> Further gaming in HTML5 thus far has been "welcome to the 80s".
Oh, see I guess I was thinking Unreal 3 and Sauerbraten were released much more recently than that. Oops, silly me.
You're right, the browser should just only ever be for web pages, everything should just stay how it is now and all these damn kids should get off your lawn.
And then you boringly completely misrepresent my argument. You should tell the kids to get off your lawn, as you're busy trying to pretend everything is a nail because all you know is your hammer.
They took a shortcut, sure. Historically JS performance hasn't supported that kind of application, and thus there are few modern or impressive 3d game engines written in it.
You were wondering why we want JS to be faster, there's your answer. I'm not sure what's left to explain.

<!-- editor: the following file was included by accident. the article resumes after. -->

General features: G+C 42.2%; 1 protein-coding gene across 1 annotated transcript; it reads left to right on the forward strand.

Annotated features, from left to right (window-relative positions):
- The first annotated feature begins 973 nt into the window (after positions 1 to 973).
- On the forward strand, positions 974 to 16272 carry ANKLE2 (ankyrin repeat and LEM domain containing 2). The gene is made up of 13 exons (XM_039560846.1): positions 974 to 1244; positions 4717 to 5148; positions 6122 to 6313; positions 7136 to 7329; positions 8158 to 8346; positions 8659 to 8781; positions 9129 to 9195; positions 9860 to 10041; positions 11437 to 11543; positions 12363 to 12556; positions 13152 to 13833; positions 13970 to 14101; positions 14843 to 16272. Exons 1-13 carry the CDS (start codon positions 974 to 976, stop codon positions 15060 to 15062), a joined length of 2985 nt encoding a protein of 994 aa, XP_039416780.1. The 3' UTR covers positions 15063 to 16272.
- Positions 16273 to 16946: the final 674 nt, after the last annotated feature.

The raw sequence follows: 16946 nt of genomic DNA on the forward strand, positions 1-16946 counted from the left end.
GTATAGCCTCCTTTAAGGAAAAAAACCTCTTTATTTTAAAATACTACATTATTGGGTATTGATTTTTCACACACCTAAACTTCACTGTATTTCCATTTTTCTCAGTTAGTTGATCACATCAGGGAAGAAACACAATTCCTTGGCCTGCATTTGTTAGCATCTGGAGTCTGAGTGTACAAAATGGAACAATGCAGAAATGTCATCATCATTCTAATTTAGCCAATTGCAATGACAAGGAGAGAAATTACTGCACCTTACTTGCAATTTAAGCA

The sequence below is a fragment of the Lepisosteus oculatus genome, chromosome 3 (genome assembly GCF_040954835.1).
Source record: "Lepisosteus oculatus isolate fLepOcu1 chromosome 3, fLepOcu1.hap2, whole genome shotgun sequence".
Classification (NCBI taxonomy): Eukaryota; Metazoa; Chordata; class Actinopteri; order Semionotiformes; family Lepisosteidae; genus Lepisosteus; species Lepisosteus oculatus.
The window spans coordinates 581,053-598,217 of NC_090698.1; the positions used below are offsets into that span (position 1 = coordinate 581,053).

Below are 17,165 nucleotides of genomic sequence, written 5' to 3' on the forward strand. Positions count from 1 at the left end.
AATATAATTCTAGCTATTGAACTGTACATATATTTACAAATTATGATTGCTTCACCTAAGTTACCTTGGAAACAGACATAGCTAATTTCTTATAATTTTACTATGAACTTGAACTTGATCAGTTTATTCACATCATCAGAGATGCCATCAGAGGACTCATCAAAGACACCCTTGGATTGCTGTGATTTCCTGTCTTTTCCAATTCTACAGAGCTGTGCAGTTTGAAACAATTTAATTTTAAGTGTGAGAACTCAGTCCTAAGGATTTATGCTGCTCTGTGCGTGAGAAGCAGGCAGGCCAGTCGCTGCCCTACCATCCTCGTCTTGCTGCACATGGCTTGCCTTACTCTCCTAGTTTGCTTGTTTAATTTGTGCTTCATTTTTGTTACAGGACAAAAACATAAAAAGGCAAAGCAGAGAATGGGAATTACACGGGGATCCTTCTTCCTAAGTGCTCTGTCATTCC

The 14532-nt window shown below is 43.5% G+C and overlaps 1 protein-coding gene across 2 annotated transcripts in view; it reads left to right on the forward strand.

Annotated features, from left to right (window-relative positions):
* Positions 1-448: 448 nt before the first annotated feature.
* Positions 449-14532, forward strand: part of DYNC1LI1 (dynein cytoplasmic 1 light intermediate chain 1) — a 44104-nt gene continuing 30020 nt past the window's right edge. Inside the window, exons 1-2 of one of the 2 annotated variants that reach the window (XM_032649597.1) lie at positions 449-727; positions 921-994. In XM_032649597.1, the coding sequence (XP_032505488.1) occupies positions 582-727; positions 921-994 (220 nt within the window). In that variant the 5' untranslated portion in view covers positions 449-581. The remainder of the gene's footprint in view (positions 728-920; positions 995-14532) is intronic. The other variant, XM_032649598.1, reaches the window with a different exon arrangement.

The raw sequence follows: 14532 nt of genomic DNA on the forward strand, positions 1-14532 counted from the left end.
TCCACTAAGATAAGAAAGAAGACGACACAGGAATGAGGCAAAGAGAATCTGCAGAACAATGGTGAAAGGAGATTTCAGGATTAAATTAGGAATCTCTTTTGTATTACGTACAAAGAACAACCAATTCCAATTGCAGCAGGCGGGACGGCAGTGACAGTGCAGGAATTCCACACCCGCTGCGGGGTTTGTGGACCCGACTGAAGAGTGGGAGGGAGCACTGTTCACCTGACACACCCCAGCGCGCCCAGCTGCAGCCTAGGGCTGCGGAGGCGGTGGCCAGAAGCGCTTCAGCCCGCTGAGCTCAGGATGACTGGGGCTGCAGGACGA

You seem to be saying "Browsers shouldn't do X because they are too slow." "Barring X, browsers are plenty fast and don't need to be any faster." I'm not sure why you don't see that those cancel out. Also X seems to be a fairly vague set of applications, some of which have working demos.
Regarding "my" nails and hammers, I'm actually not a huge fan of much of the tech involved in modern browsers. I'm just not able to ignore what Mozilla and Google are accomplishing here nor the interest that it garners from developers as a cross-platform VM. Can we stop trying to insult me out of having a valid opinion?
If we want make this personal - personally, I don't really care about any platform besides the ones I use, and those (deliberately) tend to be easy targets for portable C/C++.
That's apparently too much work though; people want (to at least believe they have) a single target. The browser is coming to be an option for that, whether anyone likes it or not.
Such as what? Give some examples. Further -- as a developer -- I cannot fathom "big data coming to browsers".